What Do Printers, Photocopies, and Receipts Have to Do with Allergies?
Posted by Shifrah on Friday, March 04, 2011
My family and friends know that I write for an allergy relief company, so I'm often asked for advice about which products to buy or about allergies in general. This week, my mother asked me why her eyes were itching. She doesn't typically have allergies, but she noticed that after doing professional organizing for a certain client of hers, she often comes home with smarting eyes.

At first I thought it was just a reaction to dust, but this time she had an additional piece of information. My mother had noticed that her eyes seemed really bothered after filing paper that had either been photocopied or was NCR paper. This is carbonless carbon paper; NCR stands for "no carbon required."

I was fascinated. I knew that printer cartridges could contaminate indoor air. As described in our learning center article, How small is a micron and why does it matter?, particles from laser printers and copiers are actually among the most dangerous indoor air pollutants:

The size of a given particle helps to determine the degree of potential threat to human health. Particles ranging from .3 to .9 micron present the greatest health concern.

These irritating mid-range particles include … particles from laser printers and copiers. Particles in this size range (.3 to .9 micron) are small enough to get past the tiny hairs that line our breathing passages and too large to be easily exhaled.

Because mid-range particles are more likely to become lodged in lung tissue, they are suspect in a wide range of health problems related to indoor air pollution--from headaches and dizziness to cardiovascular disease and cancer.
So these particles might be part of the source of irritation. Personal air purifiers are excellent for situations such as this. A mask might also help, but it would be a lot less comfortable. And if itching eyes were the result of one person's relatively minor exposure to photocopy particles, imagine how compounded the effect is for those who work in offices packed with cubicles, multiple printers, photocopiers, co-workers with perfume, off-gassing carpet, etc.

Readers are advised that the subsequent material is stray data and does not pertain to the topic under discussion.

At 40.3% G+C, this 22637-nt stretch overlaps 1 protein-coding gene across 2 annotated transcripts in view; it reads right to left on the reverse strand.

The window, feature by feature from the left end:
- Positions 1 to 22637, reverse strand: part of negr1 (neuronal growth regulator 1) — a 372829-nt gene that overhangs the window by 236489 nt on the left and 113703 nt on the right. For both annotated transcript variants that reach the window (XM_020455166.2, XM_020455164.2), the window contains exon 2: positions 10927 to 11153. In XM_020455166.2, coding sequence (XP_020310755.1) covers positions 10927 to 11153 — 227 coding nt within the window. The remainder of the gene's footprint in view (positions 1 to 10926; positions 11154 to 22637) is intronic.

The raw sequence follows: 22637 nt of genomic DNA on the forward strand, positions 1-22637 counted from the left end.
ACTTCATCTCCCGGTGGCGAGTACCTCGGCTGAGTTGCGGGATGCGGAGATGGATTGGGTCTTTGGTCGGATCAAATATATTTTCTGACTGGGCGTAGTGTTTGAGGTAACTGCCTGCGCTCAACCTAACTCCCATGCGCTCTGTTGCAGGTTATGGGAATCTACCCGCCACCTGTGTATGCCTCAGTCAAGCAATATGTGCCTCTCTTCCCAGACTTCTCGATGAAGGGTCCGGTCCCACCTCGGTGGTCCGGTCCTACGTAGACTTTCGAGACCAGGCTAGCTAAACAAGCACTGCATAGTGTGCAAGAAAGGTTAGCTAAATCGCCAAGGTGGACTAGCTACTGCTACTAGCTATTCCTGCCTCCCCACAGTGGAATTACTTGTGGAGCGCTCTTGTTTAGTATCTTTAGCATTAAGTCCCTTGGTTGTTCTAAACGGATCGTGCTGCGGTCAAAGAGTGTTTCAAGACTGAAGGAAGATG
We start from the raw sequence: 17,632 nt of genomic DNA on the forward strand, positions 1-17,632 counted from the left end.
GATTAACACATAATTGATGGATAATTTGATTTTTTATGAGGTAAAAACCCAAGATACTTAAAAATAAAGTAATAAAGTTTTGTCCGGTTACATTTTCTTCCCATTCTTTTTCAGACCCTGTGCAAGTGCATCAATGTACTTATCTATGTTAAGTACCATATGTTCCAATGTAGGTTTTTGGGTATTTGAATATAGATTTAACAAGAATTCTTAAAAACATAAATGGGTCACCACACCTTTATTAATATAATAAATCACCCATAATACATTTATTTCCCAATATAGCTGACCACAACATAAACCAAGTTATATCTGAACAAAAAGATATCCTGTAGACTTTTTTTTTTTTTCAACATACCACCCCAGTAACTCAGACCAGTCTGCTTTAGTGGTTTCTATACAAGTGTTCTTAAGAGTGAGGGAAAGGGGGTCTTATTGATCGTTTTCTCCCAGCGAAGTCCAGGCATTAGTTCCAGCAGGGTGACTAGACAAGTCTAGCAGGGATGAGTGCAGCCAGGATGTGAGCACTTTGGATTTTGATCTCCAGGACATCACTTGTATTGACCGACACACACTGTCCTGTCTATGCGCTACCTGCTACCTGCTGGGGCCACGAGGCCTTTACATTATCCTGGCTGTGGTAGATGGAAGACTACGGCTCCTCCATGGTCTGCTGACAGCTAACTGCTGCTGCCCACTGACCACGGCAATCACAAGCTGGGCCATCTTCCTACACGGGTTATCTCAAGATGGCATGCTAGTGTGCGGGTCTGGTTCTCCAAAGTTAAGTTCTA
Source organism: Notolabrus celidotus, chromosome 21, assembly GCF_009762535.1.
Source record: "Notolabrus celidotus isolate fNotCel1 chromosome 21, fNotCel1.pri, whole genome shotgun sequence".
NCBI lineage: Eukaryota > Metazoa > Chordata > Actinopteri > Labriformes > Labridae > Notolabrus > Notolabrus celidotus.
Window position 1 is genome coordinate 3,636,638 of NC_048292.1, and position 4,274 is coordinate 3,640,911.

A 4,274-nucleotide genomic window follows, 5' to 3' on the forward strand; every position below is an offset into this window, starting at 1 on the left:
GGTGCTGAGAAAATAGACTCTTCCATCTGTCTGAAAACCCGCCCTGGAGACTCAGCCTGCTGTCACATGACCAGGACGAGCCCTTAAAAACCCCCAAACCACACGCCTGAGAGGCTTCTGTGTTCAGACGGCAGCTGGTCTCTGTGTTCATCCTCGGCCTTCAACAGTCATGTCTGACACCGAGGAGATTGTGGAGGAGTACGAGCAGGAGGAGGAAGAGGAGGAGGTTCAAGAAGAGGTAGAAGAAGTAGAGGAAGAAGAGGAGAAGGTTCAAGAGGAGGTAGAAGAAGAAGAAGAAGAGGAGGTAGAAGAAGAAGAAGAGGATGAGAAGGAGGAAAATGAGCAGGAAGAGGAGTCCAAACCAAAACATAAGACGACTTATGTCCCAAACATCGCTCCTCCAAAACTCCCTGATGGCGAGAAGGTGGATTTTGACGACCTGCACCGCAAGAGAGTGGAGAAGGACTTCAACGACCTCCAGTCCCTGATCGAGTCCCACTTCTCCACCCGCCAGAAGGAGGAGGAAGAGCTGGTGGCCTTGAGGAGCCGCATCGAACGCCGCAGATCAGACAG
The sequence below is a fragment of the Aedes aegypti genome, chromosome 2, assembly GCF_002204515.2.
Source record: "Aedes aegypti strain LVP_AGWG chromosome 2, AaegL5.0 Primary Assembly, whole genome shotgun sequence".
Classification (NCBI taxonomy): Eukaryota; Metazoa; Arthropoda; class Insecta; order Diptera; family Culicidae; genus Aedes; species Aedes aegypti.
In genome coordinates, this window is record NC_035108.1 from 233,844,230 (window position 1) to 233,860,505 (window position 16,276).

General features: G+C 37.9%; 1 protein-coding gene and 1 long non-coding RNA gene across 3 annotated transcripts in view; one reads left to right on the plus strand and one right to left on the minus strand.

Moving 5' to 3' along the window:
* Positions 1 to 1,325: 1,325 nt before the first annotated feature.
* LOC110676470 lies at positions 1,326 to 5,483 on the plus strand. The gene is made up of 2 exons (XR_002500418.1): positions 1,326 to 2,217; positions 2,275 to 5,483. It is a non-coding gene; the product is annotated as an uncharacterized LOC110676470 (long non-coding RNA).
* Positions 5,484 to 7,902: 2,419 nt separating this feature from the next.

Another thought I had, in relation to the carbonless copy paper my mom was handling, is that the connection between BPA and allergies, as discussed in BPA, Allergies, and Asthma might be at play here. Here's why: As The Soft Landing blog points out in Can BPA Be Absorbed Through the Skin?, "BPA on a receipt is 250 to 1,000 times greater than the amount of BPA typically found in a can of food or a can of baby formula." Most receipts use the same paper that's found in carbonless copy paper, so the same should apply to NCR paper.'s article Concerned About BPA: Check Your Receipts corroborates the point. Organic chemist John C. Warner says, "The average cash register receipt that's out there and uses the BPA technology will have 60 to 100 milligrams of free BPA.” clarifies, "By free, he explains, it’s not bound into a polymer, like the BPA in polycarbonates. It’s just the individual molecules loose and ready for uptake." Uptake, as in absorption through the skin. I wonder if BPA in this case can also be airborne.

What to do about this exposure, especially since it's difficult to avoid receipts? The Soft Landing offers the following tips:

  • Minimize receipt collection by declining receipts at gas pumps, ATMs and other machines when possible.

  • Store receipts separately in an envelope in a wallet or purse.

  • Never give a child a receipt to hold or play with.

  • After handling a receipt, wash hands before preparing and eating food (a universally recommended practice even for those who have not handled receipts).

  • Do not use alcohol-based hand cleaners after handling receipts. A recent study showed that these products can increase the skin’s BPA absorption (Biedermann 2010).

  • Take advantage of store services that email or archive paperless purchase records.

  • Do not recycle receipts and other thermal paper. BPA residues from receipts will contaminate recycled paper.

  • If you are unsure, check whether paper is thermally treated by rubbing it with a coin. Thermal paper discolors with the friction; conventional paper does not.